32:1-2 This is the true state of Christians. We cannot say that we have never sinned, we are not at all times the best people. We can always say that our transgressions are forgiven because of Jesus death on the cross in our place (if we have accepted Him as Lord and Savior). A Christian is, above all else, a forgiven person. This is an excellent psalm for counseling, as unconfessed sin often leads to turmoil as described here.
37:1,2 We may envy those who do wrong, not because they do wrong but because they may have wealth, power, and influence. We must be reminded that such things are short lived and of no eternal value.
40:8 Compare this verse to Romans 12:1-2 where we are urged to offer ourselves as living sacrifices. We know Gods will by reading His Word and by the illumination of the Holy Spirit, our willing response should be that we desire to follow and obey what He has put upon our heart.
Book II (42-72) Mostly David
46:1-3 These are excellent memory verses. By learning these verses we prepare ourselves for whatever trials may come. Our everyday trials are much smaller than the upheaval described here, God is our ever-present help in trials of all sizes.
49 This psalm advises us to fix our eyes on eternity rather than be jealous of the wealth of the wicked. It does not deal with the punishments of the afterlife, it merely states that earthly wealth and glory do not follow into death. But, the psalmist (and Christians) are assured that God will take them to himself! First Thessalonians 4:17 promises that someday believers will be resurrected (or caught up to the Lord if alive at that time) to be with the Lord forever.
51 The series of sins David committed included adultery, deceit in trying to cover up the pregnancy of Bathsheba, and plotting the murder of the husband, Uriah, before marrying the widow and mother of his child. These sins are not beyond the forgiving grace of our Lord.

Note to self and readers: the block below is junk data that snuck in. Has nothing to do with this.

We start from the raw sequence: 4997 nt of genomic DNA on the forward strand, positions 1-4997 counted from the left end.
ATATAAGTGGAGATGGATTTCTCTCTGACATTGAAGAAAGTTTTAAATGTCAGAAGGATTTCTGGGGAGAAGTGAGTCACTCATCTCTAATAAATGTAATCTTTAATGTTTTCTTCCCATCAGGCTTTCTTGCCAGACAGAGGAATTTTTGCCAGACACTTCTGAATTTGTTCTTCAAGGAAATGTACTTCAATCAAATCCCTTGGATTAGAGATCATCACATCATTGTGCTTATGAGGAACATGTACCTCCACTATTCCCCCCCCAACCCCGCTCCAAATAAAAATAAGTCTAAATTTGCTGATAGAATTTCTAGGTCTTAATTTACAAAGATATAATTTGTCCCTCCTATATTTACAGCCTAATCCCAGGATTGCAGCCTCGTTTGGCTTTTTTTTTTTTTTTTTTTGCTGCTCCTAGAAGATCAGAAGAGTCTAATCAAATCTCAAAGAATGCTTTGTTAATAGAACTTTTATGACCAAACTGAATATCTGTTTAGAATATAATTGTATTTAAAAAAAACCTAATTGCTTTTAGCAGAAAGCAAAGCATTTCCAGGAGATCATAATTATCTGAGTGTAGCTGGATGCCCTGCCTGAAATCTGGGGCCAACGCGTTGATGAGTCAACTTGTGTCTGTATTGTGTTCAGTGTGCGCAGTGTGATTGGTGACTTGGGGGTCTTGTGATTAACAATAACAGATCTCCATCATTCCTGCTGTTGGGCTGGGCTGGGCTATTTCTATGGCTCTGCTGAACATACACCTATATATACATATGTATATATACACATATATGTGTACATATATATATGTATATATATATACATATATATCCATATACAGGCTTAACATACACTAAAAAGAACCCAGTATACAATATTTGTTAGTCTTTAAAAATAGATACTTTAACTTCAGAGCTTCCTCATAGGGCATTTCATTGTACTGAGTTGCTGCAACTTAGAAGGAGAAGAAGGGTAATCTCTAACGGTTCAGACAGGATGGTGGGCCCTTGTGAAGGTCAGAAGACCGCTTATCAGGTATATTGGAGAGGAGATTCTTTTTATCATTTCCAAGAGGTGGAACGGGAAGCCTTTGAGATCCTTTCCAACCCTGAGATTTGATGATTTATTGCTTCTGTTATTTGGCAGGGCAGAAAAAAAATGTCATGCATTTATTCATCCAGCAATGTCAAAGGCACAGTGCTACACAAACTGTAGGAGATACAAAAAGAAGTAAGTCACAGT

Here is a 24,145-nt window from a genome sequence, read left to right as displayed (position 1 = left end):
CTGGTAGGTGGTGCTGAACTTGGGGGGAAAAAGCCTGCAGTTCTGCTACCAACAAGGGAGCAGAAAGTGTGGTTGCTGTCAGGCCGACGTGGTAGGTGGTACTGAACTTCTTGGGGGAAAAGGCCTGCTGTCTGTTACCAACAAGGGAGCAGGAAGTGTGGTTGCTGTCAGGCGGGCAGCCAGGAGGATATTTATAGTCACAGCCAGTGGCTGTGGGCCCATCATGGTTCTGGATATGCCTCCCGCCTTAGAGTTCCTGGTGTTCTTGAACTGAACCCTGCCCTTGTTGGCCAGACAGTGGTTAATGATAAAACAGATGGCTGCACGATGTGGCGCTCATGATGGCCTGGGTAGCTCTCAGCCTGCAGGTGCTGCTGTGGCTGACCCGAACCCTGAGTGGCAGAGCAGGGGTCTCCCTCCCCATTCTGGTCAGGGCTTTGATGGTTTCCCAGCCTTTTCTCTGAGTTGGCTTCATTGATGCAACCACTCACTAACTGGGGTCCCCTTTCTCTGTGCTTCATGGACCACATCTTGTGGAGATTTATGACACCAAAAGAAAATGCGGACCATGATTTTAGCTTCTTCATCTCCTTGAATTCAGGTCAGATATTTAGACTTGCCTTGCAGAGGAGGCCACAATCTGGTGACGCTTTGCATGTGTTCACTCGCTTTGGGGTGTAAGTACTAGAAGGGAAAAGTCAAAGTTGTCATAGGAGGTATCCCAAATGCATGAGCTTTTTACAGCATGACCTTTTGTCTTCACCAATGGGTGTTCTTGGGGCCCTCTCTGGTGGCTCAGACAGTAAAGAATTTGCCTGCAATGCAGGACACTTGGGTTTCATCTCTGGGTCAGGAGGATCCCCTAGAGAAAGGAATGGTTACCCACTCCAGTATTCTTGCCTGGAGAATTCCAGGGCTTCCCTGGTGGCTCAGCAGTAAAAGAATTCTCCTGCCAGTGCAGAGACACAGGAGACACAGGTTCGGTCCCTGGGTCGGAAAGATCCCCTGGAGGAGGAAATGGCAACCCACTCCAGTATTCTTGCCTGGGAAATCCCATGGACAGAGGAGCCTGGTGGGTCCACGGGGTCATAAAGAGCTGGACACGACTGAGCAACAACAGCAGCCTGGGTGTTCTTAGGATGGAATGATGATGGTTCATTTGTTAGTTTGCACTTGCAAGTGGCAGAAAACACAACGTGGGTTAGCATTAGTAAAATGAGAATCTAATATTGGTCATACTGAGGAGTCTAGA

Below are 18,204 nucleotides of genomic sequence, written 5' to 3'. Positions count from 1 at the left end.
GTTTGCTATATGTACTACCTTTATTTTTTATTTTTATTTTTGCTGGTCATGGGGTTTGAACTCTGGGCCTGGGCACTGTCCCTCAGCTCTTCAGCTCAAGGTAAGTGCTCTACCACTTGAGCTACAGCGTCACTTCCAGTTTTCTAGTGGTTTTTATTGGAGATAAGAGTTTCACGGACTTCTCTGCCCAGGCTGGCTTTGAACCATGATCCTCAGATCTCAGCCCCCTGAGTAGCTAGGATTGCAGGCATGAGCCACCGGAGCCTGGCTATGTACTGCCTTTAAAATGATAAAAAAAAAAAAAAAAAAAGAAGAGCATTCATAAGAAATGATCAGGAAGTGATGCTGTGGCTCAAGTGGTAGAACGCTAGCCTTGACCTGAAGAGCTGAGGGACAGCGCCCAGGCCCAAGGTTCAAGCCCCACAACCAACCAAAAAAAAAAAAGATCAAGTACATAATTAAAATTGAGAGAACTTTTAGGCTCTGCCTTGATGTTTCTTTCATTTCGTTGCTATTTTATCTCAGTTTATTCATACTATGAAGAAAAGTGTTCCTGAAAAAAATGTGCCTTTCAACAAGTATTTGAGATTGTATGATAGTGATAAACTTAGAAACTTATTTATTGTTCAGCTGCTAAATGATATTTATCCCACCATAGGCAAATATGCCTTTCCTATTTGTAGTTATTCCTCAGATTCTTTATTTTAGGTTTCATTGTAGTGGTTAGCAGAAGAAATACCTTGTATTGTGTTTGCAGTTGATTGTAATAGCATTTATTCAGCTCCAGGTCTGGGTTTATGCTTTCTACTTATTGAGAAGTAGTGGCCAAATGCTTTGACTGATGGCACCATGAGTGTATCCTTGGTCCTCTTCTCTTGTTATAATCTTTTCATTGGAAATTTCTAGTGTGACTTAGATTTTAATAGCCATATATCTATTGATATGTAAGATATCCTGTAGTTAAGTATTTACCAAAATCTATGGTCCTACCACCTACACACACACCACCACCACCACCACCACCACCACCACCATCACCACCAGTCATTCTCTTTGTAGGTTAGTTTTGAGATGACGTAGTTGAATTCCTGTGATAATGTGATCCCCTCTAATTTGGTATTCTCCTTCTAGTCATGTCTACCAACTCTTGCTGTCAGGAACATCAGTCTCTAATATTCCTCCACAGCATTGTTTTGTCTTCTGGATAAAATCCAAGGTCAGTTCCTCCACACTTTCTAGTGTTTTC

55 There are few things as troubling as betrayal by a friend, suffered here by David and by many others in their lives.
55:17 "Evening, morning and noon." The Hebrew day starts at evening (compare Genesis 1: "there was evening and there was morning," also, the removal of Jesus from the cross before the beginning of the Sabbath at sundown). This is similar to "I cried out day and night!"
58:2-5 By comparison with the charmer we might say "There is no reasoning with him!" No matter what efforts we make they ignore them all.
60:3 "You have shown your people desperate times." David was concerned with military defeat. In our land today we have seen moral defeat and despair. As David called for military victory, we may call for a moral victory.
67:1,2 The blessing on Gods people was directly tied to a purpose; that all nations might know Gods salvation. This is a good verse concerning Missions from the Old Testament.
Book III (73-89) Mostly Asaph
74:3 The simplest explanation is the one given here, that the author is a later Asaph (not of Davids time, but after the Babylonian destruction) or member of the musical guild of the later time.
76:7-10 It is not often that we associate the wrath against men with praise to God. This paragraph explains it well.
78:21-33 The BKC commentator explains the manna is called bread of angels because it was sent by God. The phrase grain of heaven may be taken the same way, or it may also indicate that manna was similar to grain in texture.
82:2-5 From the BKC, "The indictment ... is that His people were unjust and partial." This indictment was particularly addressed to the judges, not the general populace. This is seen in the context of their being called gods and by what they are directed to do as judges in the following verses.
86:11 "Teach me your way, O LORD, and I will walk in your truth." This is an inspiring goal, may we seek to both know and follow God and his way.
89:1 This verse is the chorus "I will sing of the mercies of the LORD forever." The NIV great love is the Hebrew hesed mentioned so often in BKC in discussions of the psalms. The chorus translated it as mercies. Hesed includes the particular mercies which are expressions of the LORDs love for his covenant people. Hesed is expressed towards believers.
Book IV (90-106) Mostly Anonymous
90 An appropriate psalm from the man who recorded the book of Genesis.